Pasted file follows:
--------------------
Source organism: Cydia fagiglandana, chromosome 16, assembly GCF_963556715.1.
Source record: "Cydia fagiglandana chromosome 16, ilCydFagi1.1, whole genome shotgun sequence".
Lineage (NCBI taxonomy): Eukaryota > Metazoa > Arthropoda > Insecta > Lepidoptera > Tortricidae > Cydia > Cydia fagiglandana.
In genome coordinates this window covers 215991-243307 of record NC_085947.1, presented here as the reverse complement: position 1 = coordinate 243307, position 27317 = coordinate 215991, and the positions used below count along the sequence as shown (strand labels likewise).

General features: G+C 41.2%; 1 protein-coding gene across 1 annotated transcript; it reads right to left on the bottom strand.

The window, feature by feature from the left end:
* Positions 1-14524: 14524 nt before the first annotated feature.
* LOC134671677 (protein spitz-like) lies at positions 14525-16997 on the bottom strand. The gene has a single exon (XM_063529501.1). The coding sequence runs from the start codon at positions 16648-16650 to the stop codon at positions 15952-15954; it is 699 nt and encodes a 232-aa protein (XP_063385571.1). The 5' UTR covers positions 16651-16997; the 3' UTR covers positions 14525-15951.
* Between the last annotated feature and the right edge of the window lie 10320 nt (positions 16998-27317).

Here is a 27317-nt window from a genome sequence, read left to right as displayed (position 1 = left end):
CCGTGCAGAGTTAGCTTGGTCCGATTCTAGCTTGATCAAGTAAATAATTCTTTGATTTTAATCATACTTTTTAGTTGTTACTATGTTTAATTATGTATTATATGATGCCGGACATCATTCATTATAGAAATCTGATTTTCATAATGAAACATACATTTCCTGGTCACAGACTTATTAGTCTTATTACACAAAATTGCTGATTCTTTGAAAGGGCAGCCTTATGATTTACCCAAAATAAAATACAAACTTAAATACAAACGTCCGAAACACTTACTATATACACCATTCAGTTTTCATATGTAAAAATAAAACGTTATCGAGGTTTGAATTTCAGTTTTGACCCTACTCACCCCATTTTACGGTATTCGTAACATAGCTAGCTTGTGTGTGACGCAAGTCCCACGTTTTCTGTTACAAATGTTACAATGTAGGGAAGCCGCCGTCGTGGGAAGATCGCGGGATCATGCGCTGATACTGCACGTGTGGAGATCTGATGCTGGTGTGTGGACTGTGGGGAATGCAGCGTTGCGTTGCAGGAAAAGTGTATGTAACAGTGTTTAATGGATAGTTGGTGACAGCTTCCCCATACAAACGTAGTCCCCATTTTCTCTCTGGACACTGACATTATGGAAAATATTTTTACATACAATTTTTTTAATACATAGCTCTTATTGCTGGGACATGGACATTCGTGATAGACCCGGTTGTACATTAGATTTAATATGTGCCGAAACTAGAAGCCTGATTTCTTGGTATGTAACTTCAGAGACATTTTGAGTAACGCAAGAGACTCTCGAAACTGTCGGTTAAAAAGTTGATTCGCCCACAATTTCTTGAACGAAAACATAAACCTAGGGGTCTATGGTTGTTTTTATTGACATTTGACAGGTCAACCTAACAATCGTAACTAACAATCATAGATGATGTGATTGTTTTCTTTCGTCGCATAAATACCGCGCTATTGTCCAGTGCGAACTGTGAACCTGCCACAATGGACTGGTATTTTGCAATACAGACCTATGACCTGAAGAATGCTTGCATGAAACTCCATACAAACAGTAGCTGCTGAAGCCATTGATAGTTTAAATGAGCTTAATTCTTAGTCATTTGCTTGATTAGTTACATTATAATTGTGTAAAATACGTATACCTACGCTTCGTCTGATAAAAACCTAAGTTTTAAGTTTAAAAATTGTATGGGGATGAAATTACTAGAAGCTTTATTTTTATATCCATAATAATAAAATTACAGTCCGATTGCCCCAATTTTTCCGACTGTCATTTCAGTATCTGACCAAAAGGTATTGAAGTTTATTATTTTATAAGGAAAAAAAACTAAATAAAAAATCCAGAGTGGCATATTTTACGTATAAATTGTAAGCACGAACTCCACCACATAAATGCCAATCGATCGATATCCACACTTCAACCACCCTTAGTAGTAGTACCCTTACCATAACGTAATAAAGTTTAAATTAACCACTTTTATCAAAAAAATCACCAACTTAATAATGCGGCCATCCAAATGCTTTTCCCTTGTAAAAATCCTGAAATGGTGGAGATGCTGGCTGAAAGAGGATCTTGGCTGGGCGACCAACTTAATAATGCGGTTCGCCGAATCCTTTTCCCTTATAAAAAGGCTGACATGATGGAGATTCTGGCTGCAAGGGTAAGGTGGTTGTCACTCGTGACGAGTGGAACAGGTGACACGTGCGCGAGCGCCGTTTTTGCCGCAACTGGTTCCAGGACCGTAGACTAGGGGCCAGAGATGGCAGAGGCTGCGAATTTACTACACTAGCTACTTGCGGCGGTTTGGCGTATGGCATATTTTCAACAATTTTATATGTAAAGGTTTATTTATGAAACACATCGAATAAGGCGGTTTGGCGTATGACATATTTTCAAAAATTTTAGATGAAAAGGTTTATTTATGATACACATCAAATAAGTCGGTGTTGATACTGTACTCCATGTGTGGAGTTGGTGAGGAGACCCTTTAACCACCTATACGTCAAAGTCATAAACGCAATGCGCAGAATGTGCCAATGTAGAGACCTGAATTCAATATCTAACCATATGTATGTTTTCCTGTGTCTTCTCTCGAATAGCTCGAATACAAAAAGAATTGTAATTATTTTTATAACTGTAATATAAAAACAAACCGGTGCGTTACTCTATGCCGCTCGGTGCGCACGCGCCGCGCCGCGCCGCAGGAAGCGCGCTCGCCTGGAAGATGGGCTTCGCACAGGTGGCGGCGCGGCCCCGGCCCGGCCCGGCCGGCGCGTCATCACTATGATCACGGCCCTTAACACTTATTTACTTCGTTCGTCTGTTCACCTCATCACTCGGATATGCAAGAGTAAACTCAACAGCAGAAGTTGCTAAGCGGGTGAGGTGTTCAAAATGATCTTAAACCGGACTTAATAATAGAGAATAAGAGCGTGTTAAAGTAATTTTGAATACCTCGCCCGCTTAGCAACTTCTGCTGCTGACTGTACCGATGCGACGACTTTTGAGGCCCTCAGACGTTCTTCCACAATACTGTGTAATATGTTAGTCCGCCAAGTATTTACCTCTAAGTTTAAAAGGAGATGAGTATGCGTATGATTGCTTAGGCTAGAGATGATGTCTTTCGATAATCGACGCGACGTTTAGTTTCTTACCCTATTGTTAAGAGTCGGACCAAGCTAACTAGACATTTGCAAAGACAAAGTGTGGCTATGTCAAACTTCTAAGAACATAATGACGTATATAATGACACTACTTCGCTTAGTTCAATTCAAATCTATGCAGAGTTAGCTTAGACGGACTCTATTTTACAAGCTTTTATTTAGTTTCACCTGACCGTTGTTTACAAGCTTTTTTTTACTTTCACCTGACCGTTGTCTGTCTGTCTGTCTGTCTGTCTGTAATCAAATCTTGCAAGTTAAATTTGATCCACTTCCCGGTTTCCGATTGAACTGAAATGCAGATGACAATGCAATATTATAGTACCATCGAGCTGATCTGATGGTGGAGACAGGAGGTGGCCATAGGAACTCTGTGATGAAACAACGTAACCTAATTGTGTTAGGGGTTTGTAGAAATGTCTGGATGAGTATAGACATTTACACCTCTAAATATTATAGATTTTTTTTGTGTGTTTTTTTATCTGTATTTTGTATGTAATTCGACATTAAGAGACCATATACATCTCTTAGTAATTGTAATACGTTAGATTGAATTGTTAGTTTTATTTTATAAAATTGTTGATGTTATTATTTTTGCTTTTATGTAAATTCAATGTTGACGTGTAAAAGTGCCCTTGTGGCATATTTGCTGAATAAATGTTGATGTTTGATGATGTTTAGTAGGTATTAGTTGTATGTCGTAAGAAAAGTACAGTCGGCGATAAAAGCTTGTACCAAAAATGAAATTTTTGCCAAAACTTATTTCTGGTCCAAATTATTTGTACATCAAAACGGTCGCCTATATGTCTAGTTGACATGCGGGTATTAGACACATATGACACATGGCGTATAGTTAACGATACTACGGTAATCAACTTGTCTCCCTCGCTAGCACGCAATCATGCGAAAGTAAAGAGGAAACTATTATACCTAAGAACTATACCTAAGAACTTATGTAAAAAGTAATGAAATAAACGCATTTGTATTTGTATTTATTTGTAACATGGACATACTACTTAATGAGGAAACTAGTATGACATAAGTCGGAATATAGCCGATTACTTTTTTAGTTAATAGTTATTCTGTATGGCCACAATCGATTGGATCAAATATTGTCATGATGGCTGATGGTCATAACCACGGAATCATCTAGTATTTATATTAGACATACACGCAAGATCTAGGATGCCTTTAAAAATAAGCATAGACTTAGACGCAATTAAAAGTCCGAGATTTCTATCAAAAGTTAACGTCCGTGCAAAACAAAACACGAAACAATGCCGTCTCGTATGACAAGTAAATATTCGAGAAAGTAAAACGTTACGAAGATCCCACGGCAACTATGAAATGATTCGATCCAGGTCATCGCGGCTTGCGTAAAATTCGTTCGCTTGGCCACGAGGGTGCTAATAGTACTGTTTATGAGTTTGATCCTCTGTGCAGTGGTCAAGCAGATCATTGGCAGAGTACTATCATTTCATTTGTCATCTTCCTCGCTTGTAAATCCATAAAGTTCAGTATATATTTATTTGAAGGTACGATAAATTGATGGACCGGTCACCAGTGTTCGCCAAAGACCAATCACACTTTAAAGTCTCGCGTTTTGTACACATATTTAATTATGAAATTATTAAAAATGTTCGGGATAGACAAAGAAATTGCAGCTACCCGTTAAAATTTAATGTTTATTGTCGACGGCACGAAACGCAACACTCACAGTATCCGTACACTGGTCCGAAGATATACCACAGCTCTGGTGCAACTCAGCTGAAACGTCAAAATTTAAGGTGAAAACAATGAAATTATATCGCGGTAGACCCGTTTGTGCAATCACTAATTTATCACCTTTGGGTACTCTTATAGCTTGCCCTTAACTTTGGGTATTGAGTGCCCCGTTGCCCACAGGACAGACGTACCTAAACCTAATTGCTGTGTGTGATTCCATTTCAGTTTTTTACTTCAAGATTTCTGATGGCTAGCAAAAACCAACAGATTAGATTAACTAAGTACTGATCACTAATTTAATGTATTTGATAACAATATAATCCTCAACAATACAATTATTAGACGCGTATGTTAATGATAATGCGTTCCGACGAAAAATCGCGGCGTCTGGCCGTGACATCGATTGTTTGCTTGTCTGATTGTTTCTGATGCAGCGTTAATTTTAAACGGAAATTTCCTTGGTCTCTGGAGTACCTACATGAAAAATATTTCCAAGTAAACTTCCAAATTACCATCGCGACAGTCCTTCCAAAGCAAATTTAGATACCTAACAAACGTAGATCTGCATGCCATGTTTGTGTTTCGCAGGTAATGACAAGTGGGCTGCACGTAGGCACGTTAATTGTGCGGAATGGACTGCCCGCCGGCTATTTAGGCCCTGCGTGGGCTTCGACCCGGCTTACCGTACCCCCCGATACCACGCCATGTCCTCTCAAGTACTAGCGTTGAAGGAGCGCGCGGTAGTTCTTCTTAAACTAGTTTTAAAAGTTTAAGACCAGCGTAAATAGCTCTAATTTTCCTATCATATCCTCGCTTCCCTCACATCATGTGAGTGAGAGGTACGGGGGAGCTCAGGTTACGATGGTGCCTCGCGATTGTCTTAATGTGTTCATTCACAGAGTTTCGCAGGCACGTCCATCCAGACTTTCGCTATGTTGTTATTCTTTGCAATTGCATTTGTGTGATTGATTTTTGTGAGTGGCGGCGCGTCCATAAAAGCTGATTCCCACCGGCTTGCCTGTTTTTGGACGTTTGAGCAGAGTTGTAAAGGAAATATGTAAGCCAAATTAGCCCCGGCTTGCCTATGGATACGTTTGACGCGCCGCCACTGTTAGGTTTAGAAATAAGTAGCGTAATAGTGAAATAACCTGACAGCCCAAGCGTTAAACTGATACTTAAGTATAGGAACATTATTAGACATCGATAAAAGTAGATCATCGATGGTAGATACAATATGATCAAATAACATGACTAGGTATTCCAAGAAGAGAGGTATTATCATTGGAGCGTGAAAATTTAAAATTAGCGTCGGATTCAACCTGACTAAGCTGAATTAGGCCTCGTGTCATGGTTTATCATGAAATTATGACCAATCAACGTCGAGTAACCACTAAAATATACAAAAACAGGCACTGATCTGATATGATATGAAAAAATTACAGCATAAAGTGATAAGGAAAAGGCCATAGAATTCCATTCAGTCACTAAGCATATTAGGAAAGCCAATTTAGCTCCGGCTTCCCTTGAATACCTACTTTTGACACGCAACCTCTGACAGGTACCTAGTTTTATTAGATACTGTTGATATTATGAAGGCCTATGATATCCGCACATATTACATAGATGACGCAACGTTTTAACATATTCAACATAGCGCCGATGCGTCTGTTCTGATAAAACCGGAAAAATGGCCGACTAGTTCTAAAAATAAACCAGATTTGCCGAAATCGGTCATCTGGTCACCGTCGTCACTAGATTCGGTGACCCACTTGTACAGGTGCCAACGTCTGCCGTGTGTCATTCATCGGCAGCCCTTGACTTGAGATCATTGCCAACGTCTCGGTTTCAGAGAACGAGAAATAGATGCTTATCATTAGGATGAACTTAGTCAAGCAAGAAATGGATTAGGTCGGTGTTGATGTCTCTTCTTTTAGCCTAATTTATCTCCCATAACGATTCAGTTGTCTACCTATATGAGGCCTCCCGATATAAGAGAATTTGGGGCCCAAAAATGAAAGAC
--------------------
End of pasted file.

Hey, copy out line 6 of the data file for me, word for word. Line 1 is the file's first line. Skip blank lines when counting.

The window, feature by feature from the left end: